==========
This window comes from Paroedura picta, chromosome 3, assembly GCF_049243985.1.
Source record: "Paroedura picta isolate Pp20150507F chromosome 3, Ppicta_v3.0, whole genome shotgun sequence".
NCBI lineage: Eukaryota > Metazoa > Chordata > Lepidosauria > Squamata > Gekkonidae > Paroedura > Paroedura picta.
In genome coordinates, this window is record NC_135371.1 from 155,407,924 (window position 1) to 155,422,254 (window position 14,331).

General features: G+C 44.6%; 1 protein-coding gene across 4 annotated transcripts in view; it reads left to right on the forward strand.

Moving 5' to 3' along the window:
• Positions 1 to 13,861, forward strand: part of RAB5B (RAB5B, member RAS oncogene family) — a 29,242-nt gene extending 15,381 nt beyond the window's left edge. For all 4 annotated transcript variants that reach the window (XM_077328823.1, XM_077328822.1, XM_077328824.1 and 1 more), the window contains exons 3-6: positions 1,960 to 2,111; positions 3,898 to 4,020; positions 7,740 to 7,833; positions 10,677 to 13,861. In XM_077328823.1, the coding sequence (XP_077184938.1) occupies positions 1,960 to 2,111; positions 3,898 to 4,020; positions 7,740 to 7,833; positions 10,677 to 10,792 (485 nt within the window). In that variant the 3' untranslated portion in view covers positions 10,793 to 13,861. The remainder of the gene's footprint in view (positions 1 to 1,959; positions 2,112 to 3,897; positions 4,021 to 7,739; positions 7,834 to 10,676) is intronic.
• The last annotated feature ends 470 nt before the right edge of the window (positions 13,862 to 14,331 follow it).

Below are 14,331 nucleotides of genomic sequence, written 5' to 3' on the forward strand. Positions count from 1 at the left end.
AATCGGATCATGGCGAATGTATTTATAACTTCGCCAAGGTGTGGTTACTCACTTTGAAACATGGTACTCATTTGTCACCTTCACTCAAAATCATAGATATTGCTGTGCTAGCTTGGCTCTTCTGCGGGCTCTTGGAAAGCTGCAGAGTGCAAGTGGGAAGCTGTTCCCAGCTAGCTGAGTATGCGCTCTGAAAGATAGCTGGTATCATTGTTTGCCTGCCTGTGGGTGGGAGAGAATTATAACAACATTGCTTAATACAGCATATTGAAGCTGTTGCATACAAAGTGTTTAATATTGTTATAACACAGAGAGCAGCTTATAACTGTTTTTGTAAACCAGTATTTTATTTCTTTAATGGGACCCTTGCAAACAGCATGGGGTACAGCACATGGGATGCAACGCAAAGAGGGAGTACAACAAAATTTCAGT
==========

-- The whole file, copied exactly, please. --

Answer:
This window comes from Paroedura picta, chromosome 3, assembly GCF_049243985.1.
Source record: "Paroedura picta isolate Pp20150507F chromosome 3, Ppicta_v3.0, whole genome shotgun sequence".
NCBI lineage: Eukaryota > Metazoa > Chordata > Lepidosauria > Squamata > Gekkonidae > Paroedura > Paroedura picta.
In genome coordinates, this window is record NC_135371.1 from 155,407,924 (window position 1) to 155,422,254 (window position 14,331).

General features: G+C 44.6%; 1 protein-coding gene across 4 annotated transcripts in view; it reads left to right on the forward strand.

Moving 5' to 3' along the window:
• Positions 1 to 13,861, forward strand: part of RAB5B (RAB5B, member RAS oncogene family) — a 29,242-nt gene extending 15,381 nt beyond the window's left edge. For all 4 annotated transcript variants that reach the window (XM_077328823.1, XM_077328822.1, XM_077328824.1 and 1 more), the window contains exons 3-6: positions 1,960 to 2,111; positions 3,898 to 4,020; positions 7,740 to 7,833; positions 10,677 to 13,861. In XM_077328823.1, the coding sequence (XP_077184938.1) occupies positions 1,960 to 2,111; positions 3,898 to 4,020; positions 7,740 to 7,833; positions 10,677 to 10,792 (485 nt within the window). In that variant the 3' untranslated portion in view covers positions 10,793 to 13,861. The remainder of the gene's footprint in view (positions 1 to 1,959; positions 2,112 to 3,897; positions 4,021 to 7,739; positions 7,834 to 10,676) is intronic.
• The last annotated feature ends 470 nt before the right edge of the window (positions 13,862 to 14,331 follow it).

Below are 14,331 nucleotides of genomic sequence, written 5' to 3' on the forward strand. Positions count from 1 at the left end.
AATCGGATCATGGCGAATGTATTTATAACTTCGCCAAGGTGTGGTTACTCACTTTGAAACATGGTACTCATTTGTCACCTTCACTCAAAATCATAGATATTGCTGTGCTAGCTTGGCTCTTCTGCGGGCTCTTGGAAAGCTGCAGAGTGCAAGTGGGAAGCTGTTCCCAGCTAGCTGAGTATGCGCTCTGAAAGATAGCTGGTATCATTGTTTGCCTGCCTGTGGGTGGGAGAGAATTATAACAACATTGCTTAATACAGCATATTGAAGCTGTTGCATACAAAGTGTTTAATATTGTTATAACACAGAGAGCAGCTTATAACTGTTTTTGTAAACCAGTATTTTATTTCTTTAATGGGACCCTTGCAAACAGCATGGGGTACAGCACATGGGATGCAACGCAAAGAGGGAGTACAACAAAATTTCAGT